It’s Tuesday, February 11. In today’s newsletter: New Hampshire votes. For some (still) undecided voters, “it’s like when you’re in college, and your paper’s due tomorrow.” Plus: The Sanders doctrine.
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Live free or try (to vote for a favorite Democratic candidate).
Voters in libertarian-ish New Hampshire headed to the polls today—and unlike last week’s historic blunder of an Iowa caucus—there won’t be a faulty app or byzantine vote-counting rules to mess up an influential early primary. Though the entire state has about as many people in it than say, the greater Richmond, Virginia area, it plays an outsize role in shaping the narrative of the rest of the 2020 race.
Here are some key factors to watch for as you wait for the final tallies.
1. Is Warren nearing the end of the road? Last fall, Elizabeth Warren was steadily rising in the polls, positioning herself as the candidate to beat come primary night. But now that day is here, and Warren is closer to an afterthought than to being the frontrunner. Read my colleague Adam Harris reporting from Manchester on Warren’s last stand.
2. Bernie Sanders is the runaway favorite to prevail tonight (take a spin in the time machine and read our piece about his 2016 victory in the state). The continued Sanders rise could be a dream scenario for one other Democratic candidate in particular.
3. New Hampshire voters also take their special position in the Democratic primary seriously. And for one voter in the state who is still (!) undecided, that’s a lot of pressure: “It’s like when you’re in college, and your paper’s due tomorrow,” she told Elaine Godfrey. Her list of favorites has narrowed to a manageable … seven or so candidates.
4. The state’s special position is under more scrutiny than ever. New Hampshire looks nothing like America as a whole, let alone a Democratic Party whose members are disproportionately nonwhite. If the winner of the state goes on to lose to Donald Trump, could New Hampshire lose its coveted status?
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1.“If Republicans want black votes, their strategy should be simple: End racial segregation.”
President Trump has been wooing African Americans of late, but these gestures won’t do all that much to win over black voters, Ismail K. White and Chryl N. Laird argue.
2. “Perhaps there could be a North and South California, or an East and West Massachusetts. A new state of Long Island … would be more populous than most of the presently existing states.”
It’s not a stretch to argue that American presidential elections are undemocratic: Two of the past three presidents have received fewer votes than their opponents, and Republicans have been able to take control of Congress even when winning fewer total votes than Democrats. But the way to address minority rule isn’t reversible legislation; it’s carving out more states, this Minnesota-based attorney argues.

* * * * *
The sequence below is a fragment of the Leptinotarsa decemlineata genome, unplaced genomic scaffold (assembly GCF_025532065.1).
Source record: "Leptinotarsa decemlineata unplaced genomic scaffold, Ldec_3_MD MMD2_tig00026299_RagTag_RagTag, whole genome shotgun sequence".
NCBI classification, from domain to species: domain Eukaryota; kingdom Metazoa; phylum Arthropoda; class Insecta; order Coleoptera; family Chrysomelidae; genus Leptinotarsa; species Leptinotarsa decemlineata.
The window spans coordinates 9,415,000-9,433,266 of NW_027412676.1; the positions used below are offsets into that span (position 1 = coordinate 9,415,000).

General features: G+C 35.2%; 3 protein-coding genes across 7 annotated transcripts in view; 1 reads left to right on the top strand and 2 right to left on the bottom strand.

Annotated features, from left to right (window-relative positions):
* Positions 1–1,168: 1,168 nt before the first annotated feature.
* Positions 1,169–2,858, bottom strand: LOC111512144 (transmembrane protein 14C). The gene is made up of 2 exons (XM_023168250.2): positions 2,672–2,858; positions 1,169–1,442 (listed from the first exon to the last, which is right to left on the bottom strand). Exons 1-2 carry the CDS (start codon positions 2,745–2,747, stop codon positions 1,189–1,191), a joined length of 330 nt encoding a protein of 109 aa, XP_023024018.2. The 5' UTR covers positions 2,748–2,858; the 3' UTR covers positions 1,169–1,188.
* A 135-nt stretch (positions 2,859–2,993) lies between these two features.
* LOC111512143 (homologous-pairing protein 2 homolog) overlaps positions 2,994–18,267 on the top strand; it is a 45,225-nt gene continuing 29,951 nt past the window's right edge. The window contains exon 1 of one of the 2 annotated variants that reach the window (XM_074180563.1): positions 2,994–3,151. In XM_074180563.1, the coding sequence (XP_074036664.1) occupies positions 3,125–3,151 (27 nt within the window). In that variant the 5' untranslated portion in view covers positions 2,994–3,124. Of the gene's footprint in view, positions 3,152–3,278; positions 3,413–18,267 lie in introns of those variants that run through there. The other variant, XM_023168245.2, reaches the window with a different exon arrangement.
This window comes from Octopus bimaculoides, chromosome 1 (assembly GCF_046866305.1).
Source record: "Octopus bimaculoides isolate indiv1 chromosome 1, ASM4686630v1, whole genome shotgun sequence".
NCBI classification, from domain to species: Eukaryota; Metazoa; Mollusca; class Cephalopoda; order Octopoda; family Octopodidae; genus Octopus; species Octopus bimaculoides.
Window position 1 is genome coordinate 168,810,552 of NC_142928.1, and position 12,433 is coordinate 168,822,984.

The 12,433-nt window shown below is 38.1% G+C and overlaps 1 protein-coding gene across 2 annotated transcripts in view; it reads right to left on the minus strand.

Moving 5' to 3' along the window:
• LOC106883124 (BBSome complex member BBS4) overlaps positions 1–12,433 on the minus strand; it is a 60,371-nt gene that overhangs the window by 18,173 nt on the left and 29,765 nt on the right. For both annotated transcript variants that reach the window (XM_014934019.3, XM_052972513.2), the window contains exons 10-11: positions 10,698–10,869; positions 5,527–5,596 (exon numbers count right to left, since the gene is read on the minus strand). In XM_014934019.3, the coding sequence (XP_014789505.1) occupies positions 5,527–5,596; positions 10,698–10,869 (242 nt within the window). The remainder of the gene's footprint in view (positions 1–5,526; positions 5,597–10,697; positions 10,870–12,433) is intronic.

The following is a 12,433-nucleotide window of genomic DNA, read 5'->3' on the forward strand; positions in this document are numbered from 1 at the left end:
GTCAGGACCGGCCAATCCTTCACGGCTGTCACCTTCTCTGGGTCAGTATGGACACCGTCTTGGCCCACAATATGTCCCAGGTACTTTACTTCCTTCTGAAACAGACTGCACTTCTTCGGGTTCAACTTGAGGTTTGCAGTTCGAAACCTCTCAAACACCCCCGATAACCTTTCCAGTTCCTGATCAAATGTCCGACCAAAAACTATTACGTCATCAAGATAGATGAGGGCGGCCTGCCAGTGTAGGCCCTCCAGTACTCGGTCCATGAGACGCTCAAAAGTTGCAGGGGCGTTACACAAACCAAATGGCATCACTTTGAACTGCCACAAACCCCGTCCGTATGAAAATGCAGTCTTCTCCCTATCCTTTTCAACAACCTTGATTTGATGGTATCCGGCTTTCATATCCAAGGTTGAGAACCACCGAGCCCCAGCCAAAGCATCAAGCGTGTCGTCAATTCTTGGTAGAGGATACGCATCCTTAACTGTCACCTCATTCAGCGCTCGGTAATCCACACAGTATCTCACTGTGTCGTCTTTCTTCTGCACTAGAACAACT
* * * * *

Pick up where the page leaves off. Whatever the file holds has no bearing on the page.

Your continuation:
3. “Indeed, anyone charged with defending the Constitution is morally and legally bound to disobey an illegal order.”
The president and his generals have often disagreed, but what happens when those military officers sworn to defend the Constitution must defy a presidential order? The military isn’t ready for that kind of crisis, one former U.S. navy pilot writes.
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The Sanders Doctrine
What would President Sanders do? Our staff writer Uri Friedman, who covers national security and global affairs, explored what a Bernie Sanders presidency mean for America’s military presence in the world.
“Isolationist,” one frequent assumption about Sanders, certainly isn’t the right label.
Many European officials consider Sanders “a left-wing isolationist,” Gérard Araud, the former French ambassador to the United States, explained. They’re as “terrified” by the prospect of his presidency as of a second Trump term, because it would sow doubts about America’s continued commitment to NATO and sustaining the U.S.-led international system.
For many in the United States and the wider world, Sanders is a relative cipher on international affairs. But since his first presidential bid, in 2016, he has developed a serious set of foreign-policy views.
Today’s newsletter was written by Saahil Desai, an editor on the Politics desk, and Christian Paz, a Politics fellow. It’s edited by Shan Wang, who oversees newsletters.
You can reply directly to this newsletter with questions or comments, or send a note to firstname.lastname@example.org.
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